Comments update: controversial gun laws in America were hotly contested this week, after the dean of the School of Architecture at the University of Texas resigned over a new state law that will allow students to carry firearms on campus.
Campus carry: Frederick "Fritz" Steiner said the law was the reason he was leaving his position at the Austin university after 15 years. Many readers were equally disgusted by the new state law.
"Equipping your little darlings with concealed guns will not protect them," reacted one guest commenter angrily. "It will just give everybody a false sense of security. What a disastrous and shameful policy."
"People need to feel free and safe in a university in order to develop fully," added Sim. "Guns don't fit into that."
Others didn't share this view and made the case for more guns in neighbourhoods.
"We already see that the total ban of guns on campuses, even in entire cities is ineffective," said regular commenter Concerned Citizen. "Records show that the stricter the gun laws, the higher the murder rates by guns."
BIG week: a week rarely passes by without Bjarke Ingels hitting the headlines and last week was no exception, as his firm unveiled this year's Serpentine Gallery Pavilion design and revealed plans for a major residential development in downtown Toronto.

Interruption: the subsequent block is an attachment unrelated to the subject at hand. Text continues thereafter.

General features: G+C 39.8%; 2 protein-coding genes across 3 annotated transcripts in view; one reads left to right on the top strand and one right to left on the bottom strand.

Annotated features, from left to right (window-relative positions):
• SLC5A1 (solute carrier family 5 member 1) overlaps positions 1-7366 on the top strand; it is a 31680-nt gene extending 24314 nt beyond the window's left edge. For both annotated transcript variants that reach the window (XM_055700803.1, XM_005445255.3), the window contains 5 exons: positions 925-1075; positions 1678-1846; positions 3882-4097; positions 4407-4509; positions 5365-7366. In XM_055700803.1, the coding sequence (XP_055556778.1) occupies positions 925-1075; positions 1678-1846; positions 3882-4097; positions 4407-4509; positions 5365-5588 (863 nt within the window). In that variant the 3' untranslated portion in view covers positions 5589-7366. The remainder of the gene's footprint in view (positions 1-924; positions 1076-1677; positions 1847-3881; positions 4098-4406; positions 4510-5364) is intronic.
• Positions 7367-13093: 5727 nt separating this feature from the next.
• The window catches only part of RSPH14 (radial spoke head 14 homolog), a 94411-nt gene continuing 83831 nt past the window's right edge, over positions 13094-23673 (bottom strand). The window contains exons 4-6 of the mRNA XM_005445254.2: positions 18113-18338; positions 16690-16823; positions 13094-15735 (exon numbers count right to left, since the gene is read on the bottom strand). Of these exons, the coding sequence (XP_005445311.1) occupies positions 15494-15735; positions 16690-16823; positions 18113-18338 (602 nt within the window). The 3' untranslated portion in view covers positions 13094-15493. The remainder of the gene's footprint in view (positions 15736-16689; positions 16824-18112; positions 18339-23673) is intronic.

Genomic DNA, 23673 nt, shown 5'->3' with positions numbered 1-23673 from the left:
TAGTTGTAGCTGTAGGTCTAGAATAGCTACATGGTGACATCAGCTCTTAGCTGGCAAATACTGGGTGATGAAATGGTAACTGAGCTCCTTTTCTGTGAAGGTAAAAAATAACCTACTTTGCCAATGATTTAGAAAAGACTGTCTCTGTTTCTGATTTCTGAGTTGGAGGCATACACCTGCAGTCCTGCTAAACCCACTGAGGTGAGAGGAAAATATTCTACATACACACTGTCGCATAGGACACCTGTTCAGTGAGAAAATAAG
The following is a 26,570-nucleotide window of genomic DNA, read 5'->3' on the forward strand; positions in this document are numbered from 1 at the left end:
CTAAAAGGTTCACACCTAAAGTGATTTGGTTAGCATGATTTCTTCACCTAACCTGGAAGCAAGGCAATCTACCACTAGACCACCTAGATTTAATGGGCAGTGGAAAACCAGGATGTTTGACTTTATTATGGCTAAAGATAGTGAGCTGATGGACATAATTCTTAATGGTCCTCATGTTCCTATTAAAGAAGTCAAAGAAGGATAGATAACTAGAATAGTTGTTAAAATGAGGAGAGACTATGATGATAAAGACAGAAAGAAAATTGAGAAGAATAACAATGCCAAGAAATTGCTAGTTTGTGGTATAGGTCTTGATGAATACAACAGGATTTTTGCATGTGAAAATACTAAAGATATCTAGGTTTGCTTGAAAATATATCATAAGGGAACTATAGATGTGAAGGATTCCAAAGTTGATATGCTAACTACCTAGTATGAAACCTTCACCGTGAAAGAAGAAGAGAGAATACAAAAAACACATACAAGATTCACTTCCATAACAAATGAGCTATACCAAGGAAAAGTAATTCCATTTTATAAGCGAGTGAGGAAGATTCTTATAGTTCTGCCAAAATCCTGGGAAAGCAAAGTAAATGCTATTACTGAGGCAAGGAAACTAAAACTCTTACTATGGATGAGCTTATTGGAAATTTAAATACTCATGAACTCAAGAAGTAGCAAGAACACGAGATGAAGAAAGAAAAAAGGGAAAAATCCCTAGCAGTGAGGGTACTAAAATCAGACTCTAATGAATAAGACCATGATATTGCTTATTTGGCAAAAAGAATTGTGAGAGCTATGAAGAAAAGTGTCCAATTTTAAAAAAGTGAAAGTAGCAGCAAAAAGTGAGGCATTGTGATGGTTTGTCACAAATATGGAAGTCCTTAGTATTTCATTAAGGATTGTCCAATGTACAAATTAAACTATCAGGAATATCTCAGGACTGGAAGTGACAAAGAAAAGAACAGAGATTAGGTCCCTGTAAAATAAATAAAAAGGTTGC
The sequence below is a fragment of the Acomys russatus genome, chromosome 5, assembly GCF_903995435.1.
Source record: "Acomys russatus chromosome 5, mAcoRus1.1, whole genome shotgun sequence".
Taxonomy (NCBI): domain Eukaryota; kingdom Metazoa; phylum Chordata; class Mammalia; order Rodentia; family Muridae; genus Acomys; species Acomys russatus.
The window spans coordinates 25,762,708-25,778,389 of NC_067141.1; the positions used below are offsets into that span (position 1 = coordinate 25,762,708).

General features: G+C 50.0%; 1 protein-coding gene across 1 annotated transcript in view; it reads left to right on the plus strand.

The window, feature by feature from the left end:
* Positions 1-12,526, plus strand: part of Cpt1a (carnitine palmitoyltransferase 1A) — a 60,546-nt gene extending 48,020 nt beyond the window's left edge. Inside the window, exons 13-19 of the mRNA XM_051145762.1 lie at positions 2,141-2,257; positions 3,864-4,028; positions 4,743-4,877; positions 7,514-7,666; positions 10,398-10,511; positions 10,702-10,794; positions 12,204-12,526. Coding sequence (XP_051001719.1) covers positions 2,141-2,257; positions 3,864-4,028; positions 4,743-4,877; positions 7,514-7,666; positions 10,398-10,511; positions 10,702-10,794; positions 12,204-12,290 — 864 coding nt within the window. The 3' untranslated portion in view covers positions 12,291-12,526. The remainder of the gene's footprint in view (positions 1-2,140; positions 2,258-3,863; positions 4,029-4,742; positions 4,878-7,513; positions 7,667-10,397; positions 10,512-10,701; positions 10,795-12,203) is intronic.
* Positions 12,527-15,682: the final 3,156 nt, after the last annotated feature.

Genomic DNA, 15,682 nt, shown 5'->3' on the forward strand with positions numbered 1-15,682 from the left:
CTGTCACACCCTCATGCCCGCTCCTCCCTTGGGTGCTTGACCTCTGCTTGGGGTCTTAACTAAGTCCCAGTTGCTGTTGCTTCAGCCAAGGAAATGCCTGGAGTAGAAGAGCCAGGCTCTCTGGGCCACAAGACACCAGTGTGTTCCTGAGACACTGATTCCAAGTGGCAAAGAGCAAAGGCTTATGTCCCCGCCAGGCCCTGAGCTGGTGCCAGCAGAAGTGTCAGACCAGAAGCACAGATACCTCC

"Stacked boxes... The only thing I'm surprised by is the lack of diagrams with arrows and planes being lifted or squeezed in this article," said SteveLeo in response to the pavilion design, while a guest commenter described it as a "trite motive fashioned out of disposable plastic elements."
"The thing that is missing here," countered Galicer, "is the fact that in the original Habitat every unit had its own open terrace. In this less-socialist version only the expensive units will." Read the comments and story »
Design dilemma: industrial designer Benjamin Hubert explained why he shifted his energy away from furniture design in an exclusive interview with Dezeen last week, saying "everyone seems to be designing the same thing" in the sector.
"The real, underlying problem is of course that way too many designers are graduating from design schools," wrote Tes. "Here in the Netherlands the amount of design school places has risen ten-fold in the last ten years."
"I think the problem is not the numbers of design graduates but the positions they're going to fulfil," replied George Worker. "If you look at designers as business consultants you can avoid the 'starving artists' or the 'Kickstarter kamikazes'."
"It's about time for students not to aim only for a glorified furniture industry, but finding new areas with potential," concluded Wadi. "Don't go to design fairs; visit tech fairs, listen to engineers, artists, doctors and other professionals who need good design solution in their field and not another chair." Read the comments and story »